Skip to main content

End of an Era: Disney Shutters ‘Ice Age’ Animation Studio Blue Sky

Blue Sky Studios' 'Ice Age'
(Image credit: Disney)

Disney is closing Blue Sky Studios, the Greenwich, Conn.-based animation house that most famously produced Fox’s five Ice Age movies. 

Disney acquired Blue Sky in 2018 as part of its $71.3 billion purchase of 21st Century Fox’s entertainment assets. There had been uncertainty about Blue Sky’s longterm fate since the deal, given that Disney already owns Pixar and Walt Disney Animation, two of the biggest brands in the feature animation business. 

But Disney’s aggressive pandemic-era cost-cutting seems to have sealed the outcome for Blue Sky. 

“Given the current economic realities, after much consideration and evaluation, we have made the difficult decision to close filmmaking operations at Blue Sky Studios," Disney said in a statement.

Also read: Disney ‘Bloodbath’ Latest Episode In Hollywood’s Streaming-First Horror Show

When Disney purchased Fox, Walt Disney Animation Studio president Andrew Millstein joined Blue Sky as co-president, alongside co-president Robert Baird. Both executives will be leaving the company amid cuts that total 450 employees.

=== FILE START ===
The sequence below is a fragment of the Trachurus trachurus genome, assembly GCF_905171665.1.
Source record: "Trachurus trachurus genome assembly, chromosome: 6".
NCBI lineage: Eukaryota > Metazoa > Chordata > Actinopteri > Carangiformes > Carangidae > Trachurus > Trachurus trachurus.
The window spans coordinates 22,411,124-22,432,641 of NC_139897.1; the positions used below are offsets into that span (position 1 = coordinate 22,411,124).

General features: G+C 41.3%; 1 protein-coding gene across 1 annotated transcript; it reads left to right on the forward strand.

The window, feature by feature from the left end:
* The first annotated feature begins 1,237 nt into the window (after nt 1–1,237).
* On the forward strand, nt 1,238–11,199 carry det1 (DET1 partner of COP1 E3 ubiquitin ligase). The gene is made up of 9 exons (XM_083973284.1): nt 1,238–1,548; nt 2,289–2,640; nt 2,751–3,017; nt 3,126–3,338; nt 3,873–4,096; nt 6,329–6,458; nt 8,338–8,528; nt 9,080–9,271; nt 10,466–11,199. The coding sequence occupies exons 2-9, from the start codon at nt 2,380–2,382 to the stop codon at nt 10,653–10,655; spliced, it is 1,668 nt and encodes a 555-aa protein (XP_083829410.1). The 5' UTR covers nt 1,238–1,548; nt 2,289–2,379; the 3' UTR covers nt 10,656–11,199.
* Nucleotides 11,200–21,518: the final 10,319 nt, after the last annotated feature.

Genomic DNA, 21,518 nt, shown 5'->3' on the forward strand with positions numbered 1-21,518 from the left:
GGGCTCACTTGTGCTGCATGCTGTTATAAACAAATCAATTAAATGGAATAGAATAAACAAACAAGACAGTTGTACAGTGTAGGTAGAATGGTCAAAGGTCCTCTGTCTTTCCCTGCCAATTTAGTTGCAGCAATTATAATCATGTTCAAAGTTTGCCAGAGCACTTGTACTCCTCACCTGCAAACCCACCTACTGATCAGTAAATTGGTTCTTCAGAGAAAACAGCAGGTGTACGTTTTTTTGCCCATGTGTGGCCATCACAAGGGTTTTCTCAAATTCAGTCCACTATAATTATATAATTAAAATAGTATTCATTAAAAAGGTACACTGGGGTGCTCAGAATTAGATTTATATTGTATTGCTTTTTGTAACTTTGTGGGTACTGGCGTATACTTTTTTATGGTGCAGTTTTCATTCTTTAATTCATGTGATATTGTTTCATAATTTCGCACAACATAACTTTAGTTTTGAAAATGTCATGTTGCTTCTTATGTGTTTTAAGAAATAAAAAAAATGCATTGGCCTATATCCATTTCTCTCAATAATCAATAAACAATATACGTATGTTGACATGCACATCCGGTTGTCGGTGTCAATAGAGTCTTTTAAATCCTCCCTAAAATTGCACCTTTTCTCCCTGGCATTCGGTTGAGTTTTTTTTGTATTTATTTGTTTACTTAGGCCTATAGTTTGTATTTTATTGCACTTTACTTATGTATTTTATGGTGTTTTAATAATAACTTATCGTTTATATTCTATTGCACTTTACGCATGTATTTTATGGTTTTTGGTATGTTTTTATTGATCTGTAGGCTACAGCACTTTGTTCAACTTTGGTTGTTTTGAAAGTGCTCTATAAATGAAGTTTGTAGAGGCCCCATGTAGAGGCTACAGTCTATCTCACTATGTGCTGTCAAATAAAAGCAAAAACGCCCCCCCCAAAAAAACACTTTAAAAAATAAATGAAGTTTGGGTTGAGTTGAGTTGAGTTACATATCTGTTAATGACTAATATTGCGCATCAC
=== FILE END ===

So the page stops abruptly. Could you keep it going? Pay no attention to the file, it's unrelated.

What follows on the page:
Blue Sky Studios was best known for producing the five-film “Ice Age” feature animation franchise, which grossed more than $3.22 billion in global box office revenue alone from 2002  - 2016. 

“Ice Age” was a pivotal asset in what was historically one of the motion picture business’ more profitable paradigms—the CGI boom of the aughts, where computer-animated family films with star-studded voice casts earned billions of dollars in a global box office for which their formats traveled particularly well. Revenue was then further accentuated by the DVD boom. 

CGI animated family content certainly isn’t going away amid changing viewer consumption habits—the streaming performance of Pixar’s Soul on Disney Plus is testament to that fact. But it seems doubtful, at least through the current lens of this protracted pandemic, that theatrical exhibition will ever again be its nexus. 

Blue Sky’s current project, adaptation of the graphic novel Nimona, will cease production. It had been intended for 2022 release. The studio’s most recent release was 2019’s Spies in Disguise, which quietly grossed just over $171.6 million at the global box office. 

Blue Sky was founded in 1987 by a group of animators that included Chris Wedge, who won an Oscar for the 1998 animated short Bunny.